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Identifying the Chassis Type of a Computer

Microsoft® Windows® 2000 Scripting Guide

The chassis is the physical container that houses the components of a computer. Chassis types include the tower configuration, desktop computer, notebook computer, and handheld computer.

At first glance, it might seem that the chassis type is interesting information but of minimal use to system administrators. In truth, however, knowing the physical design of the chassis provides valuable information for system administrators. After all, the physical design is a key factor in determining the type of hardware you can install on the computer; for example, disk drives that can be installed on a desktop computer are unlikely to fit in a subnotebook computer.

Knowing the chassis type of a computer can also be important for:

  • Applying Group Policy. Group Policy is often applied differently to computers with some chassis types. For example, software is typically installed in full on notebook computers rather than simply installed on first use. This ensures that a mobile user has available all the features of the software package.

  • Planning hardware upgrades. A computer that is going to be upgraded must be able to support the intended upgrade. Hard disks and network adapters designed for desktop computers do not work on notebook computers.

  • Planning hardware moves. If space is limited, you might prefer moving a mini-tower computer to a particular area rather than a full tower computer.

Traditionally, the only way to identify the chassis type has been by visual inspection. However, the Win32_SystemEnclosure class can be used to determine the chassis type of a computer. Chassis types are stored as an array consisting of one or more of the values shown in Table 8.6.

Table 8.6 Computer Chassis Values

Value

Description

1

Other

2

Unknown

3

Desktop

4

Low Profile Desktop

5

Pizza Box

6

Mini Tower

7

Tower

8

Portable

9

Laptop

10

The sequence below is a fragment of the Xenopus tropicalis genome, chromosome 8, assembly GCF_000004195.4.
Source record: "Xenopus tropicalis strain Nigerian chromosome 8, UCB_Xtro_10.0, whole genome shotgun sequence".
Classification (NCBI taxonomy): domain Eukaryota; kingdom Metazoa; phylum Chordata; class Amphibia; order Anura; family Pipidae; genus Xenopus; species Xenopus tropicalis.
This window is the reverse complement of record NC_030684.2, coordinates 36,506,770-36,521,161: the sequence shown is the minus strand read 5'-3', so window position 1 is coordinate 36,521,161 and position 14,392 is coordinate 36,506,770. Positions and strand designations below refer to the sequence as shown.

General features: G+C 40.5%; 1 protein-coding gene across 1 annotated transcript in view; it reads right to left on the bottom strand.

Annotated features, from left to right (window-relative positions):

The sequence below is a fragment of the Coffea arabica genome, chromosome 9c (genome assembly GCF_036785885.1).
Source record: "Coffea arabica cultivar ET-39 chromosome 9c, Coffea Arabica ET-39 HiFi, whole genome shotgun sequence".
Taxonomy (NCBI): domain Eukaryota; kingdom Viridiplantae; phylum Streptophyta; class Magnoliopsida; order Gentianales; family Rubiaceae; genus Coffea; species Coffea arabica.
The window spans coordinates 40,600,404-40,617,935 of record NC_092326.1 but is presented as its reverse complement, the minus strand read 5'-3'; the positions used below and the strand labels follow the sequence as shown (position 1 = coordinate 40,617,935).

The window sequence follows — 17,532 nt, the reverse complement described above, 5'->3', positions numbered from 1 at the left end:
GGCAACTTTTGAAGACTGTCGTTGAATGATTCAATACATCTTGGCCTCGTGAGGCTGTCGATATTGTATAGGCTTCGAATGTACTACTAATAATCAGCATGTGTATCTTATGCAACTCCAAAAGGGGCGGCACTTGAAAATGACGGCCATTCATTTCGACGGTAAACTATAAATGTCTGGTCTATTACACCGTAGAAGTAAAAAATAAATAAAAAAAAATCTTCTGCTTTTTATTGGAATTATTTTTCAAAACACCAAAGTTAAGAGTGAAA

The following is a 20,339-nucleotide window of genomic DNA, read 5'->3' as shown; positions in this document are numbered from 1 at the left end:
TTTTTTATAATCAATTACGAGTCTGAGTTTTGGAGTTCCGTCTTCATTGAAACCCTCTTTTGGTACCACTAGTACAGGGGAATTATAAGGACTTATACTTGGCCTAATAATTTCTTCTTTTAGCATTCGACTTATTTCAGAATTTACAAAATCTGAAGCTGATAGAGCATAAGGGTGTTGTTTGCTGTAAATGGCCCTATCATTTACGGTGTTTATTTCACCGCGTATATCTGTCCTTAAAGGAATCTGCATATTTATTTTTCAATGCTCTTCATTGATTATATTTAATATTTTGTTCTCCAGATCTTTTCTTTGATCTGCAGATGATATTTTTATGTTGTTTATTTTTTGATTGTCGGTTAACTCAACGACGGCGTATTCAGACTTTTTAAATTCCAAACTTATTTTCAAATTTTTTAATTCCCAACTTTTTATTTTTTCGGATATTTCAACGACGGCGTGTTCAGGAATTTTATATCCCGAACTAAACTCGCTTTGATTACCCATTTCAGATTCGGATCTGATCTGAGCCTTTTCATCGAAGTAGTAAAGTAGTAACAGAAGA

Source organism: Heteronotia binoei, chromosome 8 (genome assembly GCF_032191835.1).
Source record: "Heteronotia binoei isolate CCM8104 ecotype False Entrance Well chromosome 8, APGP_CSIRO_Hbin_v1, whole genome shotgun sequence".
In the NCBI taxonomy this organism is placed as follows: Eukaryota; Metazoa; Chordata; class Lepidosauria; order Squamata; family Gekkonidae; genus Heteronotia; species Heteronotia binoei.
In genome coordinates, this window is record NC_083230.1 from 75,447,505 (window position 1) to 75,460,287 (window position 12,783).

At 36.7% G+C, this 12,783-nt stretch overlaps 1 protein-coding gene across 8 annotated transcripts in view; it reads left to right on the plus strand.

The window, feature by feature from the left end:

Notebook

11

Hand Held

12

Docking Station

13

All in One

14

Sub Notebook

15

Space-Saving

16

Lunch Box

17

Main System Chassis

18

Expansion Chassis

19

Sub Chassis

20

Bus Expansion Chassis

21

Peripheral Chassis

22

Storage Chassis

23

Rack Mount Chassis

24

Sealed-Case PC

Scripting Steps

Listing 8.5 contains a script that identifies computer chassis type. To carry out this task, the script must perform the following steps:

  1. Create a variable to specify the computer name.

  2. Use a GetObject call to connect to the WMI namespace root\cimv2, and set the impersonation level to "impersonate."

  3. Use the ExecQuery method to query the Win32_SystemEnclosure class.

    This query returns a collection consisting of the physical properties of the computer and its housing.

  4. For each set of physical properties in the collection, echo the chassis type.

    To do this, you must set up a For-Next loop to echo the values for the chassis type. The For-Next loop is required because the chassis type is stored as an array.

Listing 8.5 Identifying Computer Chassis Type

  
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strComputer = "."
Set objWMIService = GetObject("winmgmts:" _
 & "{impersonationLevel=impersonate}!\\" & strComputer & "\root\cimv2")
Set colChassis = objWMIService.ExecQuery _
 ("SELECT * FROM Win32_SystemEnclosure")
For Each objChassis in colChassis
 For Each intType in objChassis.ChassisTypes
 Wscript.Echo intType
 Next
Next


When the script in Listing 8.5 runs, the chassis type is reported as an integer. For example, if the computer has a mini-tower configuration, the value 6 is echoed to the screen. In a production script, a Select Case statement should be used to echo back string values as shown in the following code sample:



Case 6
Wscript.Echo "This computer is configured as a mini-tower."


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